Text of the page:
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June 18, 2021

Bettie Page and the Iconic Cheetah Pinups: Here’s the Story Behind the Famous Photos Taken by Bunny Yeager in 1954

In 1954, during one of her annual pilgrimages to Miami, Florida, Bettie Page met photographers Jan Caldwell, H. W. Hannau and Bunny Yeager. At that time, Page was the top pin-up model in New York. Yeager, a former model and aspiring photographer, signed Page for a photo session at the now-closed wildlife park Africa USA in Boca Raton, Florida.

The photographs from this photo shoot are among her most celebrated. They include nude shots with a pair of cheetahs named Mojah and Mbili. The leopard skin patterned Jungle Girl outfit she wore was made, along with much of her lingerie, by Page herself.


The night before the shoot, Bettie finished sewing the leopard-print one-piece that she wore in the photographs. It had an off-the-shoulder Tarzan look, a triangle front flap, and five thin ties up the side. She examined the fit of the suit in the mirror and then took it off to practice modeling naked.

Bettie heard a scratching sound at the window. At first she thought it was the wind, then she recognized the sound of the screen latches unhooking. She grabbed her robe and turned out the light. “I’ll give you two seconds to get away from this window or I’ll blow your brains out!” Shouted Bettie.

Fortunately, the intruder fled. She called a night watchman who came over, replaced the screens and sat on her porch all night. Despite this, Bettie couldn’t sleep. She called Bunny the next morning to cancel the shoot. “I look like I’ve been on a big drunk,” Bettie warned. “I have big bags under my eyes.”

Bunny insisted that she had already arranged for the location and picked Bettie up at 7:30 the next morning. At the Safari Park, Bettie posed hanging from the trees, near a waterfall, and with animals, including zebras, ostriches, camels and a chimpanzee.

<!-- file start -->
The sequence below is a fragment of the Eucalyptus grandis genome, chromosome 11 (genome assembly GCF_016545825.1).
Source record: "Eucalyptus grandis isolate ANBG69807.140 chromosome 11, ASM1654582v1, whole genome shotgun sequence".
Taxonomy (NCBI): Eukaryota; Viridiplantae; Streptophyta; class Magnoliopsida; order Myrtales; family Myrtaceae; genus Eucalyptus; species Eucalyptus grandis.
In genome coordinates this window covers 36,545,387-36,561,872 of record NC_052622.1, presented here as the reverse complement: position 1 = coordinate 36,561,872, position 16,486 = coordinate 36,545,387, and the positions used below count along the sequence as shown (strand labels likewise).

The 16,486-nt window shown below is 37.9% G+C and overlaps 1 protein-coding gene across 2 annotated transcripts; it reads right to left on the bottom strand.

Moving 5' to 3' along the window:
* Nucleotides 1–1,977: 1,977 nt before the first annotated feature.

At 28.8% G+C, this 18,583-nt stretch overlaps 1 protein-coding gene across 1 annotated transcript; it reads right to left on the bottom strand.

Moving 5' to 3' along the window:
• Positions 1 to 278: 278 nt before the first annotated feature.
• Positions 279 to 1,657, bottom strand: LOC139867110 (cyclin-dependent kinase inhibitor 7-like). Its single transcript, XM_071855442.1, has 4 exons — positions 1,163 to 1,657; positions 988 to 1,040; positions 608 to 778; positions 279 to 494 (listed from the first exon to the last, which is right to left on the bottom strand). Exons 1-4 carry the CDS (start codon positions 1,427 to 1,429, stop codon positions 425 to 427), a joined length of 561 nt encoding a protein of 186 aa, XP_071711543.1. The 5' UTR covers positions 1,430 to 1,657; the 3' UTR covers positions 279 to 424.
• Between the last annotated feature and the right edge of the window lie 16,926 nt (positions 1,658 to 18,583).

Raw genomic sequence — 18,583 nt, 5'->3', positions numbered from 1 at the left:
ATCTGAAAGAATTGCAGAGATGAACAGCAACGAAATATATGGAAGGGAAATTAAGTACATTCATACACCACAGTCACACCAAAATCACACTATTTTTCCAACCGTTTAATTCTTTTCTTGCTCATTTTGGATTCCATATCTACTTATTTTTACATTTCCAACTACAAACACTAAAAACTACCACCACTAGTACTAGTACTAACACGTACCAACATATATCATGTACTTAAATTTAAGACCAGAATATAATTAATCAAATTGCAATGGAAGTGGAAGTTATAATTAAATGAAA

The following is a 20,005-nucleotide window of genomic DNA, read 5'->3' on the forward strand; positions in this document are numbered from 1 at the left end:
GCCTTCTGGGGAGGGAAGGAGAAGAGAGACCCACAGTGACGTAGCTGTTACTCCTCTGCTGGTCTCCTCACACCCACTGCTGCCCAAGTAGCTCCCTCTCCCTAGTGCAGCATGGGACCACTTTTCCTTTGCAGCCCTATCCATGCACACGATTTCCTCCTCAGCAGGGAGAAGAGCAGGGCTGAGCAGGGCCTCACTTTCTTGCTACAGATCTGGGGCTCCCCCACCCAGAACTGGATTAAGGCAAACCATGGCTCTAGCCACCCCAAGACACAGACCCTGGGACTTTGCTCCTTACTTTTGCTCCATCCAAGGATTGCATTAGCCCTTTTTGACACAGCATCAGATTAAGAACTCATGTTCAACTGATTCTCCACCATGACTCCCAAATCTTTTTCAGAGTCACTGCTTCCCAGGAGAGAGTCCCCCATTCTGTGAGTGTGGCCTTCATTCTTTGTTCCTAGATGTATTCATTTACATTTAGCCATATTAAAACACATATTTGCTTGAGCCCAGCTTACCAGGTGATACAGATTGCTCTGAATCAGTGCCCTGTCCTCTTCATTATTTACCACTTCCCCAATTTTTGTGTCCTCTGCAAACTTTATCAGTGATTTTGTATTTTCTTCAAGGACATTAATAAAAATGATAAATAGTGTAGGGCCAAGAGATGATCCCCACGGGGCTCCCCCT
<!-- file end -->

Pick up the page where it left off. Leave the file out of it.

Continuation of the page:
If you look closely at several of the images from the photo shoot, the eyes on both of the cheetahs look glassy. The trainer introduced Bettie to the pair, named Moja and Mbili, (meaning one and two in Swahili.) He told her to be sure and hang onto their chains because they would be hard to catch. He also said that the cheetahs were ill and had been up most of the night.

“The cheetahs didn’t look well either. I felt a little uneasy; I thought they might take it out on me. But I think the worst thing that happened was that they licked me,” recalled Bettie.

Bettie and the cheetahs came through and Bunny Yeager took some of her most fabulous images of Page that day.






In the late 1940s, a teenager named Linnea Eleanor Yeager rechristened herself Bunny, after a character played by the femme fatale Lana Turner. The choice was one of the first indications Yeager had her pulse on what was considered the height of female glamour, and her decades long career as a model and pin up photographer would see her join Turner as one of those who defined American female beauty in the 20th century.

Statuesque and with a beaming smile, Yeager began entering beauty contests shortly after moving to Florida at 17. She enrolled in modeling school, and signed to Coronet Modeling Agency upon receiving positive attention during her six-week training. She won many of the pageants she entered, and was crowned Miss Trailer Coach, Sports Queen, and--most fittingly--Queen of Miami. The colorful titles suited her, and her early modeling work shows her vivacious personality, and ideal 1950s curves.

Not visible in the images though, was Yeager’s relentless drive and creativity. Rather than paying photographers for the many prints she needed to get her name in front of scouts to book jobs, she decided to take darkroom photography to develop her own pictures, and began learning how to use a camera.

On assignment for this class, she took the Marilyn Monroe look-a-like Maria Stinger to a local wildlife park (where she would later return to shoot one of the most enduring pin up images of Bettie Page), and ended up selling the work for use as the March 1954 cover of the girlie magazine Eye.

It was clear Bunny Yeager had found her path. 1954 would prove to be a transformative year for Yeager and pin-up photography as an art form.

She was approached by Bettie Page—at that time known primarily to the fetish community as the whip wielding dominatrix who enthralled Irving Klaw—but was eager to break through to more traditional figure and pin up modeling. Page was on vacation in Miami and approached Yeager as one of a few photographers she thought might be able to capture a different side of her.

The first photos Yeager took of Page showed the model nude in Yeager’s family home beneath a Christmas tree in Santa cap. The shoot established a working relationship between the pair that defined both women’s careers, and raised their profiles significantly.



Though when she first picked up a camera in the early 1950s, cheesecake photography was considered taboo and prurient, she lived to see her work shown in fine art galleries worldwide. Diane Arbus once called Yeager “the world’s greatest pinup photographer.”

Bunny Yeager died in 2014 but her popularity only continues to grow.





1 comment:

  1. Where are the rest of the photos from this shoot? You didn't even include the good ones! WTF?!

    ReplyDelete



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